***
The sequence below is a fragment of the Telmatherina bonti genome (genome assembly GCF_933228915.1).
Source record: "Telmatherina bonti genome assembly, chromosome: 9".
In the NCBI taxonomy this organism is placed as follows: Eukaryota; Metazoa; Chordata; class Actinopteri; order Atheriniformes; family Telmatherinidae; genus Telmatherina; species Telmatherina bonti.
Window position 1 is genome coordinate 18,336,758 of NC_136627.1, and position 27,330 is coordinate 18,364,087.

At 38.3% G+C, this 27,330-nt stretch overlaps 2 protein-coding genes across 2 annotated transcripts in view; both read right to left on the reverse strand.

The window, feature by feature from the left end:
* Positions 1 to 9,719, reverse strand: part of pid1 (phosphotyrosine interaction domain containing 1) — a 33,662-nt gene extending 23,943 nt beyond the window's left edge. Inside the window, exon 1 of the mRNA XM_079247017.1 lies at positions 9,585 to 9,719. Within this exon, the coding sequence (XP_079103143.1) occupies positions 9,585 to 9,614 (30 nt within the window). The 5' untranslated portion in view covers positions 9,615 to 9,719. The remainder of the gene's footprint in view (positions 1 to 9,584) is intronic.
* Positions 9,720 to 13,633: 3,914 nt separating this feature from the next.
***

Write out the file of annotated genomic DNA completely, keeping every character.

The sequence below is a fragment of the Telmatherina bonti genome (genome assembly GCF_933228915.1).
Source record: "Telmatherina bonti genome assembly, chromosome: 9".
In the NCBI taxonomy this organism is placed as follows: Eukaryota; Metazoa; Chordata; class Actinopteri; order Atheriniformes; family Telmatherinidae; genus Telmatherina; species Telmatherina bonti.
Window position 1 is genome coordinate 18,336,758 of NC_136627.1, and position 27,330 is coordinate 18,364,087.

At 38.3% G+C, this 27,330-nt stretch overlaps 2 protein-coding genes across 2 annotated transcripts in view; both read right to left on the reverse strand.

The window, feature by feature from the left end:
* Positions 1 to 9,719, reverse strand: part of pid1 (phosphotyrosine interaction domain containing 1) — a 33,662-nt gene extending 23,943 nt beyond the window's left edge. Inside the window, exon 1 of the mRNA XM_079247017.1 lies at positions 9,585 to 9,719. Within this exon, the coding sequence (XP_079103143.1) occupies positions 9,585 to 9,614 (30 nt within the window). The 5' untranslated portion in view covers positions 9,615 to 9,719. The remainder of the gene's footprint in view (positions 1 to 9,584) is intronic.
* Positions 9,720 to 13,633: 3,914 nt separating this feature from the next.